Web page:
Raja Talks Vega Pricing, Perf/$, Perf/Watt & Untapped Hardware Features
Raja reiterated AMD’s previous statements regarding supply and reinforced the company’s commitment to deliver as many Vegas as possible as soon as possible to retailers worldwide. He went on to briefly touch on all the media buzz that’s been surrounding Vega’s pricing issues. Many pointed the finger at AMD, accusing it of marking Vega chips up over the advertised MSRP, something that Raja emphatically refuted. Saying that doing that would only help the competition.
All students of economy know that pricing is subject to the forces of supply and demand, and as supply continues to be limited we have little doubt that the drama and blame game – miners gobbling up supply, retailers accusing suppliers of raising prices to take advantage and vice versa – surrounding the current situation will go on until supply normalizes.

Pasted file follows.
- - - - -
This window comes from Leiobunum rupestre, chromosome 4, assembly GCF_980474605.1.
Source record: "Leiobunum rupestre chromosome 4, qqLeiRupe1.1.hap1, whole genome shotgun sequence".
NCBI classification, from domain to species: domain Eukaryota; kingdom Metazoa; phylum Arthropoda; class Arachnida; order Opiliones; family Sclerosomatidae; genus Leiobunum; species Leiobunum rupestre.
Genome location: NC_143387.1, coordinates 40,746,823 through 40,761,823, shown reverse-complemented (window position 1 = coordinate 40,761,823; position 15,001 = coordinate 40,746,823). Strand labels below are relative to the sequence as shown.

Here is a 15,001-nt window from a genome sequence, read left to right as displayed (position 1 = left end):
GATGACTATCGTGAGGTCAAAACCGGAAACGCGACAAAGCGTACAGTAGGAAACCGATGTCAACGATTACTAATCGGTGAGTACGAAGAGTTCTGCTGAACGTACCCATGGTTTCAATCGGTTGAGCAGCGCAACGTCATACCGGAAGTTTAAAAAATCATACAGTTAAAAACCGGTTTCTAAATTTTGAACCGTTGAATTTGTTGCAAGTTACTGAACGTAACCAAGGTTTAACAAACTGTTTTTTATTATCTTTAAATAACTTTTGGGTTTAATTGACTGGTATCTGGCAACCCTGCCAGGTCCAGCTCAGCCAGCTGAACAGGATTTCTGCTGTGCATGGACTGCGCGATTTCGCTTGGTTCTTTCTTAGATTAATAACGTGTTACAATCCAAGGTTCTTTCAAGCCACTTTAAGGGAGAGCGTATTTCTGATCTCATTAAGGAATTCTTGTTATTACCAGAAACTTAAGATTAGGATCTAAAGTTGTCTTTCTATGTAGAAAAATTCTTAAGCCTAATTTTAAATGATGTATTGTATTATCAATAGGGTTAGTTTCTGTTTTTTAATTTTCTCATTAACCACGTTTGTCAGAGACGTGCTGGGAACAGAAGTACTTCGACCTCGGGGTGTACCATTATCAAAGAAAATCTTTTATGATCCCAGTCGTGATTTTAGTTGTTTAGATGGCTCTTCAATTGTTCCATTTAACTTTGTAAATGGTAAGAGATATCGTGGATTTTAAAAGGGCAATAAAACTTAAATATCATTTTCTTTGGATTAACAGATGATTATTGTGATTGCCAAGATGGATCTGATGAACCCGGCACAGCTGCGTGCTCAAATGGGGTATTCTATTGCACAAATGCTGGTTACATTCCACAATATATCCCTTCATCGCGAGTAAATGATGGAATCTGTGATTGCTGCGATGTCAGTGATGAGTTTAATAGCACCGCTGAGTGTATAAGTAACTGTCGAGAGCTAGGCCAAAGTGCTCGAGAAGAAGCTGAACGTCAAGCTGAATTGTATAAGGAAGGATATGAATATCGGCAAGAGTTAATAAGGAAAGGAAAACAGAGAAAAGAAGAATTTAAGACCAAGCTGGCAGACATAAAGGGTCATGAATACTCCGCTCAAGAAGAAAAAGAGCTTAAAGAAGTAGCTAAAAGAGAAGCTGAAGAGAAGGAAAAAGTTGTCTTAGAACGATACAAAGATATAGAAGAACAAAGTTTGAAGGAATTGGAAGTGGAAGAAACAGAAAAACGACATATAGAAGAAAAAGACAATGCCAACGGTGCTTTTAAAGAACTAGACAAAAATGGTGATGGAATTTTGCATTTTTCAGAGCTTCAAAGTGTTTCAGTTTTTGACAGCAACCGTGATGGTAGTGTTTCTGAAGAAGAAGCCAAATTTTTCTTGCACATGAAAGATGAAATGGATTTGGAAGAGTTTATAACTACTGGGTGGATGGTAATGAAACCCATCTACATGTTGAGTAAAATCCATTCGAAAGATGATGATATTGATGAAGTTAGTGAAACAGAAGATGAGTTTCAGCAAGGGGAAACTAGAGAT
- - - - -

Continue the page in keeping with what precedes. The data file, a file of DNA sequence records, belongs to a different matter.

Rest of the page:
Due to the nature of how Twitter arranges tweets in reverse-chronological order I’d recommend reading the tweets starting from the bottom.
The Balancing Act Of Power And Performance
Raja went on to discuss Vega’s performance per dollar and performance per watt. According to Koduri, Vega 10 has the largest performance per watt dynamic range of any GPU. In other words Vega’s design allows it to be setup in a way that makes it extremely frugal and power efficient if desired and the extreme opposite is also true if performance is the only concern, at the expensive of power. Also, according to Raja, Vega has the widest feasible operational power range in either direction of any GPU in existence.
Raja explains that due to this fact the RTG team had a very flexible range of perf/watt and perf/$ that they can optimize Vega around. They wanted to strike a balance that would please as many users as possible and their research indicated that perf/$ was more important than perf/watt for a larger portion of users than perf/watt. Although in an effort to please everyone, the team implemented three separate operational power modes for Vega. A Power Saver mode, a Balanced mode and a Turbo mode.